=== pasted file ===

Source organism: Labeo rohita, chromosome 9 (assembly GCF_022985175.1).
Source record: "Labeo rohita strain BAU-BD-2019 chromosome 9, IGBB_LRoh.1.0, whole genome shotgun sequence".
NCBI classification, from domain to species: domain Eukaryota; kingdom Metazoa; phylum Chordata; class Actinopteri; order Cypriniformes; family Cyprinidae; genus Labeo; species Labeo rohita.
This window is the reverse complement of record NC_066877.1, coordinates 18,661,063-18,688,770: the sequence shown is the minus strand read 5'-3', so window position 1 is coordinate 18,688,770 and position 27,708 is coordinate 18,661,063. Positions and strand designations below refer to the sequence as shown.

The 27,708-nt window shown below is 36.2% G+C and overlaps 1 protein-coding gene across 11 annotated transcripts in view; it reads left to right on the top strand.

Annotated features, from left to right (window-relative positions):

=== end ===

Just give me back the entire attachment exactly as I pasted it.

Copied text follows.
Source organism: Labeo rohita, chromosome 9 (assembly GCF_022985175.1).
Source record: "Labeo rohita strain BAU-BD-2019 chromosome 9, IGBB_LRoh.1.0, whole genome shotgun sequence".
NCBI classification, from domain to species: domain Eukaryota; kingdom Metazoa; phylum Chordata; class Actinopteri; order Cypriniformes; family Cyprinidae; genus Labeo; species Labeo rohita.
This window is the reverse complement of record NC_066877.1, coordinates 18,661,063-18,688,770: the sequence shown is the minus strand read 5'-3', so window position 1 is coordinate 18,688,770 and position 27,708 is coordinate 18,661,063. Positions and strand designations below refer to the sequence as shown.

The 27,708-nt window shown below is 36.2% G+C and overlaps 1 protein-coding gene across 11 annotated transcripts in view; it reads left to right on the top strand.

Annotated features, from left to right (window-relative positions):